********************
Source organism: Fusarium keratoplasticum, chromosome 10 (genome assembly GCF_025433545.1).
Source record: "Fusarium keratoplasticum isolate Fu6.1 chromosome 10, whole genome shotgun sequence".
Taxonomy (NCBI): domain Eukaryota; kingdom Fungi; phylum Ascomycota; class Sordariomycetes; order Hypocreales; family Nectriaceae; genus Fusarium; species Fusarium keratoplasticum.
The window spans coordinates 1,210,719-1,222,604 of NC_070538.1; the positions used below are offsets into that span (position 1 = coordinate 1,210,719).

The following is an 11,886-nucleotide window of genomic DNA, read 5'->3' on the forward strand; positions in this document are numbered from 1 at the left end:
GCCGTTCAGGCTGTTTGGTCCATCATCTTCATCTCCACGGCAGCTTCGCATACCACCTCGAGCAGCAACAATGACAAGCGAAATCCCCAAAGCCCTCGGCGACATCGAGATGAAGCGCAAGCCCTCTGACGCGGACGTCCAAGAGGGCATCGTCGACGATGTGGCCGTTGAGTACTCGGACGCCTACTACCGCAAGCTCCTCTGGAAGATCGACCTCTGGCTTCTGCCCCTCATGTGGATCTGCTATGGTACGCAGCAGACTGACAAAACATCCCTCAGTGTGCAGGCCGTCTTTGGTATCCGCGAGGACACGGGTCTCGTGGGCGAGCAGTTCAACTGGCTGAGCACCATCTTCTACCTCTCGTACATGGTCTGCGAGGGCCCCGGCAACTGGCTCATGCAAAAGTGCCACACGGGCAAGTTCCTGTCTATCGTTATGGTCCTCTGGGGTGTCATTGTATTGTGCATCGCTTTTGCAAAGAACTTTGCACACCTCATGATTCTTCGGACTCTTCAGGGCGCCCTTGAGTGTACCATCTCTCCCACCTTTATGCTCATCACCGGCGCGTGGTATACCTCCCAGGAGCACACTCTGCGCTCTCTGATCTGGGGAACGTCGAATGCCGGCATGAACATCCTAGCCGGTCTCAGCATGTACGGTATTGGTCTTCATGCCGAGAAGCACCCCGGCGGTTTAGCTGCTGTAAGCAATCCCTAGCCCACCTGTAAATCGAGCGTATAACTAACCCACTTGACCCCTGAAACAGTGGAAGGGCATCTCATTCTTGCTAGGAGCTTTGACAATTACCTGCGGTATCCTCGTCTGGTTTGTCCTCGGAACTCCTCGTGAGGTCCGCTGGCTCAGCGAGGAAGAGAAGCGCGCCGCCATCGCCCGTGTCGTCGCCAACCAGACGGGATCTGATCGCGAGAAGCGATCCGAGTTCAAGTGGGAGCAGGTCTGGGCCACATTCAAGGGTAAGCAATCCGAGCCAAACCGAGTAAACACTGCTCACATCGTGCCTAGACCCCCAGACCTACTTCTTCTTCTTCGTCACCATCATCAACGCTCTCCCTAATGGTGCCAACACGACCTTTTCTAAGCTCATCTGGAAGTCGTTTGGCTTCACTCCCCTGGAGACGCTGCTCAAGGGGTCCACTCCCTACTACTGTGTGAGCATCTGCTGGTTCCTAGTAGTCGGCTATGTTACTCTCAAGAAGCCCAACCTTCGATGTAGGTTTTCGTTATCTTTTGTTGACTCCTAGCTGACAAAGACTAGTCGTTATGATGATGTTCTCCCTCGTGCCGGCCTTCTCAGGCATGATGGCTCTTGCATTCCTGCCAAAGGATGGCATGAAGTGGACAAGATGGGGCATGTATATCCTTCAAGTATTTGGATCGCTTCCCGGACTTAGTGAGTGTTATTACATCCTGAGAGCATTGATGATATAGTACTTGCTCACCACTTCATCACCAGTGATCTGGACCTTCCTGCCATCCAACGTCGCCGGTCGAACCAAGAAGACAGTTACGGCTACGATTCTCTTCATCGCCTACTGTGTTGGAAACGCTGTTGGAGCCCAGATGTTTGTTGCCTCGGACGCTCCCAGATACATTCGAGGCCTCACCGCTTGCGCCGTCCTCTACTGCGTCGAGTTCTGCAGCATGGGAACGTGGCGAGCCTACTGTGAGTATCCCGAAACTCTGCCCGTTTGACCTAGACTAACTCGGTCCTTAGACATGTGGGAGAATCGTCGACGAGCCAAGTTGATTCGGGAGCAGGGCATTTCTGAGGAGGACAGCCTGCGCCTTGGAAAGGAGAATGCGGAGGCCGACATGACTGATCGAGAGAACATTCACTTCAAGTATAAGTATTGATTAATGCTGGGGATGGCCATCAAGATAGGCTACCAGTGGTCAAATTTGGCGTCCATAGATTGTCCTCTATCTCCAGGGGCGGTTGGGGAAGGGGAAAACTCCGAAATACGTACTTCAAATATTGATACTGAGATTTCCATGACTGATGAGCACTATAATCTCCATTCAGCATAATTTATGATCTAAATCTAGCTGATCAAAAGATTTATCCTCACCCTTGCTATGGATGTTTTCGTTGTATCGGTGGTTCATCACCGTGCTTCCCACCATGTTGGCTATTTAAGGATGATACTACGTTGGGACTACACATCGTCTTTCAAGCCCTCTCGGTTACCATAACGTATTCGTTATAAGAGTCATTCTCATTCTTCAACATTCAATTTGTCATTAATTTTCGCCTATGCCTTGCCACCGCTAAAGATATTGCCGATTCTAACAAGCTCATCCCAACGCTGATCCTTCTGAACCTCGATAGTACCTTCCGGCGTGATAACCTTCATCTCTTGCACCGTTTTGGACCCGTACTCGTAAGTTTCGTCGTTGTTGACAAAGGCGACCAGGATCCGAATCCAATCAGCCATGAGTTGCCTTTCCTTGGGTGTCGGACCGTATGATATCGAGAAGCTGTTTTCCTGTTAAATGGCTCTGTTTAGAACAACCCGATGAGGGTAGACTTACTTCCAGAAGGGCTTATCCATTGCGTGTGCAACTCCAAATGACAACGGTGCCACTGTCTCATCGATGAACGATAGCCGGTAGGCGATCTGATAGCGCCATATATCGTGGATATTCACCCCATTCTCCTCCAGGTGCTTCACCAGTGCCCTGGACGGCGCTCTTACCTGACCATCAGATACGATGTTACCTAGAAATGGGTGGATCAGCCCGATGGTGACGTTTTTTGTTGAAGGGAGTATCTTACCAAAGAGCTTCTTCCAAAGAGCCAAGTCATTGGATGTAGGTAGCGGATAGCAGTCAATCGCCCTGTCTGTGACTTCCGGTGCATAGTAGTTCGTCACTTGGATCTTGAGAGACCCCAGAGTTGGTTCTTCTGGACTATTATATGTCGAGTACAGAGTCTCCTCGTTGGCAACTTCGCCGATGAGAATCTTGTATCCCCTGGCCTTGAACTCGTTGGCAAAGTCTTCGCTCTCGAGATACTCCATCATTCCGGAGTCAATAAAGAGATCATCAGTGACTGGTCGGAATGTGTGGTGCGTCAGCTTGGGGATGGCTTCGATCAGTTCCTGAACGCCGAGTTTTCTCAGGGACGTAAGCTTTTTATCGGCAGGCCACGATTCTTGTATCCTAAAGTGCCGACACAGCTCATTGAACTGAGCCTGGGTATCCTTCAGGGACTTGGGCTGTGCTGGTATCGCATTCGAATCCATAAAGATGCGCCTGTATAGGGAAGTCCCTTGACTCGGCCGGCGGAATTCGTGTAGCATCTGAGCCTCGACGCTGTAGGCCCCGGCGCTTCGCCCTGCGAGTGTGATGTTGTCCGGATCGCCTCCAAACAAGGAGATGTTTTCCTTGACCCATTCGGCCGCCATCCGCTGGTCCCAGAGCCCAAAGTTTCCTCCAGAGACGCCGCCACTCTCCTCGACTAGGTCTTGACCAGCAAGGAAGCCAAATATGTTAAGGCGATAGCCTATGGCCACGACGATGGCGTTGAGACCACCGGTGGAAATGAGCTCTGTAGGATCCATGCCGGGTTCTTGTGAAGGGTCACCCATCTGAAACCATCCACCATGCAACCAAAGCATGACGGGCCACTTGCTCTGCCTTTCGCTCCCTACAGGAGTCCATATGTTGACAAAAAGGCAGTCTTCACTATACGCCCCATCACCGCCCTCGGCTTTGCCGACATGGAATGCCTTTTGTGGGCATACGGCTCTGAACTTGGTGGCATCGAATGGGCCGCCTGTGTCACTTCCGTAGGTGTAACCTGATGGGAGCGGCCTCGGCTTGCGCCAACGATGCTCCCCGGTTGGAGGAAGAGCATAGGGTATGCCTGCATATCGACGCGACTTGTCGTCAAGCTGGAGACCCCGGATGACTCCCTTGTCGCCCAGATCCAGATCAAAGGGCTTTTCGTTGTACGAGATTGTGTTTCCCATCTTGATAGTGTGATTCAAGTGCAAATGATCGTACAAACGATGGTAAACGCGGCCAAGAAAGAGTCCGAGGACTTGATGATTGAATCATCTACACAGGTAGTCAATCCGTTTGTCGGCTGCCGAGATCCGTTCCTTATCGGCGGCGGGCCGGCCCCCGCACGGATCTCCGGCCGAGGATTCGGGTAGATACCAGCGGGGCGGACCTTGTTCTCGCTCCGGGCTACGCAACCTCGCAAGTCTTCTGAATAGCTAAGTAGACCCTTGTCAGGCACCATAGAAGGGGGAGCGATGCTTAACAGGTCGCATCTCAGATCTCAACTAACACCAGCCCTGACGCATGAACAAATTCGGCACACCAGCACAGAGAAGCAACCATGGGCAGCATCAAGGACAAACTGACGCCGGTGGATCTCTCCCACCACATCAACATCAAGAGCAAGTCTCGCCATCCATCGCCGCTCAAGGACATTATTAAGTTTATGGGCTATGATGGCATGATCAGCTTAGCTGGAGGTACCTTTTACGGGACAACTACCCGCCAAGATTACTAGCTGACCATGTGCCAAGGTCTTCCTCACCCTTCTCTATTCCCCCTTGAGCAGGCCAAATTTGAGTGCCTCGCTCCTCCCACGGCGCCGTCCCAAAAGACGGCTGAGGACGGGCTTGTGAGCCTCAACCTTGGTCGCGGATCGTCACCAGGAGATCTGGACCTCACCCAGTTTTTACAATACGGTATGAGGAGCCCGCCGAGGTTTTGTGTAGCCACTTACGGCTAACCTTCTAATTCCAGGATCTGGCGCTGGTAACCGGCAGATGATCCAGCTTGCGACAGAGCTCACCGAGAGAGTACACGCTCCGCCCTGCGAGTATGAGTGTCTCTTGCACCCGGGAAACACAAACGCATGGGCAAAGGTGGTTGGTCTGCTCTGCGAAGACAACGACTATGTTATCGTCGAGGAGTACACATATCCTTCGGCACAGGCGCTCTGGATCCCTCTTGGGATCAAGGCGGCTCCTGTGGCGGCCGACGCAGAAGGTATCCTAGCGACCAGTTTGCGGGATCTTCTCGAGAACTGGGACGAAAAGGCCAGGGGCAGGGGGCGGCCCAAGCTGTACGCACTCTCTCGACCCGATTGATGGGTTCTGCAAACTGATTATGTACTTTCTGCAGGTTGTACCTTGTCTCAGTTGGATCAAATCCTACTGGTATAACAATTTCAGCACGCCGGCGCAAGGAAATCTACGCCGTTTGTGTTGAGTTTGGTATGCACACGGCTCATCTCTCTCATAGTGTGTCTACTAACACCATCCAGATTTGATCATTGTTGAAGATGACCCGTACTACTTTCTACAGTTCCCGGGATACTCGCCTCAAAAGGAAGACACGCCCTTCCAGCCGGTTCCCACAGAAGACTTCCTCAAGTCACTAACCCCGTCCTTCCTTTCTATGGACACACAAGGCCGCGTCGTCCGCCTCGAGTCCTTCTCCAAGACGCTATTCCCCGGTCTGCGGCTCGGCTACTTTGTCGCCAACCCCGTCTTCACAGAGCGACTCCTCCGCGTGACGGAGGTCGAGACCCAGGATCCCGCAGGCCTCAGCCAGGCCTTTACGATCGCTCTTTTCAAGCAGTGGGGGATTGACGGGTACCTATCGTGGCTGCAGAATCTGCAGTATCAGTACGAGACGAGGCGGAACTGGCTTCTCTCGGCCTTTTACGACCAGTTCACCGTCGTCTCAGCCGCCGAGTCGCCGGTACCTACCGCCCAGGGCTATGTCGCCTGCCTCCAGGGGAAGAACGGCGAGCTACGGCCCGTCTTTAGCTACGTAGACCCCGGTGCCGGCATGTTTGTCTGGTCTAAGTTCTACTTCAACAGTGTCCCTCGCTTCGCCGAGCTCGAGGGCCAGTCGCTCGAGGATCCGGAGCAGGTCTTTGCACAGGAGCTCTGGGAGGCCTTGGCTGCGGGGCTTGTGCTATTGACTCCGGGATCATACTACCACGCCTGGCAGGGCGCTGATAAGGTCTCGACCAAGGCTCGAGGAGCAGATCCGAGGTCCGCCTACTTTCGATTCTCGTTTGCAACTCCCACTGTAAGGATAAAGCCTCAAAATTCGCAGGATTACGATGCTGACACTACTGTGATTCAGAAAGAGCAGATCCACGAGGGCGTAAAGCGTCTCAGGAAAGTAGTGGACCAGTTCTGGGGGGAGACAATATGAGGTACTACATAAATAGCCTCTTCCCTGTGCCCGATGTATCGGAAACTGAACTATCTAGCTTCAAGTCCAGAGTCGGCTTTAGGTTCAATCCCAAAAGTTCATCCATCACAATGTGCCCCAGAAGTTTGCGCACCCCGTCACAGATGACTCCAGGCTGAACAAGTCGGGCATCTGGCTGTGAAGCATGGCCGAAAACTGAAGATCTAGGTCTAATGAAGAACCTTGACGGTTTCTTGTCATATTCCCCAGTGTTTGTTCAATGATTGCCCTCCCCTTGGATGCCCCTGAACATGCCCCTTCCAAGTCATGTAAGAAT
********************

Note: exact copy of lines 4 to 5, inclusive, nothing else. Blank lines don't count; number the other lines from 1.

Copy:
The window spans coordinates 1,210,719-1,222,604 of NC_070538.1; the positions used below are offsets into that span (position 1 = coordinate 1,210,719).

The following is an 11,886-nucleotide window of genomic DNA, read 5'->3' on the forward strand; positions in this document are numbered from 1 at the left end: